Obama accepts criticism in Oslo

OSLO - US President Barack Obama acknowledged criticism of his Nobel Peace Prize yesterday but said he hoped it would subside if he succeeded in his goals, including cutting nuclear weapons and tackling climate change.

OSLO - US President Barack Obama acknowledged criticism of his Nobel Peace Prize yesterday but said he hoped it would subside if he succeeded in his goals, including cutting nuclear weapons and tackling climate change.

Speaking in Norway before collecting the prize, Obama also reaffirmed US troops would begin transferring responsibility for Afghan security to local forces in July 2011 but said there would be no "precipitous drawdown".

Obama will accept the prize just nine days after ordering 30000 more US troops to Afghanistan to counter the momentum of the Taliban. The escalation of the war effort there, and Obama's failure to achieve breakthroughs on other key priorities such as Middle East peace, have fuelled criticism that the award is premature.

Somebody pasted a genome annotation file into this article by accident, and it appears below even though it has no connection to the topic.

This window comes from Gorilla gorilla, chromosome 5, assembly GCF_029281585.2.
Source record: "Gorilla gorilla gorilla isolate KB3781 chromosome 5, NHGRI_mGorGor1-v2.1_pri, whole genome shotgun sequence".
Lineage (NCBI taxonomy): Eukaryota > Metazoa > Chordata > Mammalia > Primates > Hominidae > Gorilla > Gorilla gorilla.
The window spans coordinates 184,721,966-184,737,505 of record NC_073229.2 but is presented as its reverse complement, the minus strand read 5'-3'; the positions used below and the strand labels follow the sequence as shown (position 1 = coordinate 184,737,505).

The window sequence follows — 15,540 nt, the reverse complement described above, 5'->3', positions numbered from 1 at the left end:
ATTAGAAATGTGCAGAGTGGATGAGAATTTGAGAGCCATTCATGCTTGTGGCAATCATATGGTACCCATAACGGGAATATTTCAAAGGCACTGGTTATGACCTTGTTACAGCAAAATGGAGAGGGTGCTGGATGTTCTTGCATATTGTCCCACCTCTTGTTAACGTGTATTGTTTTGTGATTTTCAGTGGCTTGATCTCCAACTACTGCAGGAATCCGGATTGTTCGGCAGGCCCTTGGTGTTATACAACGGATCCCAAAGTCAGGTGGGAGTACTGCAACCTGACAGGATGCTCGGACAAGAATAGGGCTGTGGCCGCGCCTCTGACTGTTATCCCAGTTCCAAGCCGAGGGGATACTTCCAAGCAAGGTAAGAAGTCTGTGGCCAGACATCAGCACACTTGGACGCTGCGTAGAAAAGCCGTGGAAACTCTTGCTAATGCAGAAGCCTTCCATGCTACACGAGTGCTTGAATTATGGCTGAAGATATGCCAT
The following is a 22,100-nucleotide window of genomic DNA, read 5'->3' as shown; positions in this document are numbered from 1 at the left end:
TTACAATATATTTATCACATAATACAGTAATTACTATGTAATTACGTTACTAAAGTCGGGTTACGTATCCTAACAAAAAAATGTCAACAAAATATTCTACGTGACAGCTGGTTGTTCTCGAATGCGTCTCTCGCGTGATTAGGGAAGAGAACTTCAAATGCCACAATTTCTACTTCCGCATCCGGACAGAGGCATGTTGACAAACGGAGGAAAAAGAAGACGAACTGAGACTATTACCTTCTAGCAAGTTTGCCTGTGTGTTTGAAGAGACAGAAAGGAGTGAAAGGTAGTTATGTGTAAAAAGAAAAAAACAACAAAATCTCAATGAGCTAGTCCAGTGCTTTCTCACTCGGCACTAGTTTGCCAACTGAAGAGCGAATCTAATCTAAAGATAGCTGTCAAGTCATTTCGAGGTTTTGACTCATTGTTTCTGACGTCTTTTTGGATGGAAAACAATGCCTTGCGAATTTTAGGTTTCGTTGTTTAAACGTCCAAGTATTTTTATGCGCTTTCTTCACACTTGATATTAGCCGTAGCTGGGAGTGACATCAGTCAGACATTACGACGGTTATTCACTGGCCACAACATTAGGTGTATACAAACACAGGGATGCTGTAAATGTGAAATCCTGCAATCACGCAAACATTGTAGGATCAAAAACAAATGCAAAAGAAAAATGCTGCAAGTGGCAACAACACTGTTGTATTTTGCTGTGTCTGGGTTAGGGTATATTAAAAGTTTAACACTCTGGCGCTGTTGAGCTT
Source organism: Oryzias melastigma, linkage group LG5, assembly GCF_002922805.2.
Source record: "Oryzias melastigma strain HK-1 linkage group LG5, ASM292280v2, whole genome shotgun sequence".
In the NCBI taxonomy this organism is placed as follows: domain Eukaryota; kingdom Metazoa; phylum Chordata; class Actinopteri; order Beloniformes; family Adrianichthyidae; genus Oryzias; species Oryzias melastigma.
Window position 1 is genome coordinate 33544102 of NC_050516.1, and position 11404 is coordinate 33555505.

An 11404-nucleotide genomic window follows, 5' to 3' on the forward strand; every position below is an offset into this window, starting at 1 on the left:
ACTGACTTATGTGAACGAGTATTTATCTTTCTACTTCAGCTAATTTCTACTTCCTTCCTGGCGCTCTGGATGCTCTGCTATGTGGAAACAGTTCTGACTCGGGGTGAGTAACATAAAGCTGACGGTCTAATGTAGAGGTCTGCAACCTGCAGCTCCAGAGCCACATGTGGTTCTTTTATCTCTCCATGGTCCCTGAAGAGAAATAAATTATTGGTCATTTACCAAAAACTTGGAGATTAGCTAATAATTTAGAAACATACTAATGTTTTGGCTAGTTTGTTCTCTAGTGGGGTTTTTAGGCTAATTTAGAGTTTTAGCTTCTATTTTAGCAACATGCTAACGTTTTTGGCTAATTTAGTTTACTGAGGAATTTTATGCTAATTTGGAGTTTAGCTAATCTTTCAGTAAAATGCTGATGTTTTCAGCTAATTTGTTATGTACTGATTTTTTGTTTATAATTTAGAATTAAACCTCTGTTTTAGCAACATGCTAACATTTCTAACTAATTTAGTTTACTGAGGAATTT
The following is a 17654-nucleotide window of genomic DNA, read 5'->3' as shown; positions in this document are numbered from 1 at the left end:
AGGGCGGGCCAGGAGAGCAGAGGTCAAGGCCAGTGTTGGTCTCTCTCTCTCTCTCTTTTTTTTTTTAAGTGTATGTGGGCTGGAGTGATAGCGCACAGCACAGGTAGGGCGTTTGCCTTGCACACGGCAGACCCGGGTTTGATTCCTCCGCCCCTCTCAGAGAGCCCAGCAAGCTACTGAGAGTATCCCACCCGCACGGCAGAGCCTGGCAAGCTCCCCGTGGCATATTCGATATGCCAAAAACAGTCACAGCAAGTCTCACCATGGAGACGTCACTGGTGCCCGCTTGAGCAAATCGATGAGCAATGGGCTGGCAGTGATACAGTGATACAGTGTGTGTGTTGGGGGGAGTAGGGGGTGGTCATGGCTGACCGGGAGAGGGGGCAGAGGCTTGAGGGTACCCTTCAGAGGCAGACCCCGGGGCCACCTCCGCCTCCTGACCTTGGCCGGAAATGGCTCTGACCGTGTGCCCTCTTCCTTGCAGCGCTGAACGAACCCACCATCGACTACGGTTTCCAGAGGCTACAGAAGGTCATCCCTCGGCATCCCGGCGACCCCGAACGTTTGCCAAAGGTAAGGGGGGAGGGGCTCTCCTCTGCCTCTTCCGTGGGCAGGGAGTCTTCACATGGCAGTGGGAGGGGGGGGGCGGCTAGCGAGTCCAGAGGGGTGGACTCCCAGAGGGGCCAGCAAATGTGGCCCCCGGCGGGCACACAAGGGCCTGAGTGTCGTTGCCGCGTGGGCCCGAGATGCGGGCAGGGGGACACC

"I have no doubt that there are others that may be more deserving. My task here is to continue on the path I believe is not only important for America but important for lasting peace in the world," Obama said in response to a question on how he planned to use the accolade to advance his goals.

He said that meant pursuing a world free of nuclear weapons; addressing climate change; stabilising countries like Afghanistan and "mobilising an international effort to deal with terrorism."

Some of these initiatives were beginning to bear fruit, Obama told a joint news conference with Norwegian prime minister Jens Stoltenberg.

Stoltenberg told journalists the prize was well deserved and "can contribute in itself to strengthening the efforts of the president to work for peace". - Reuters

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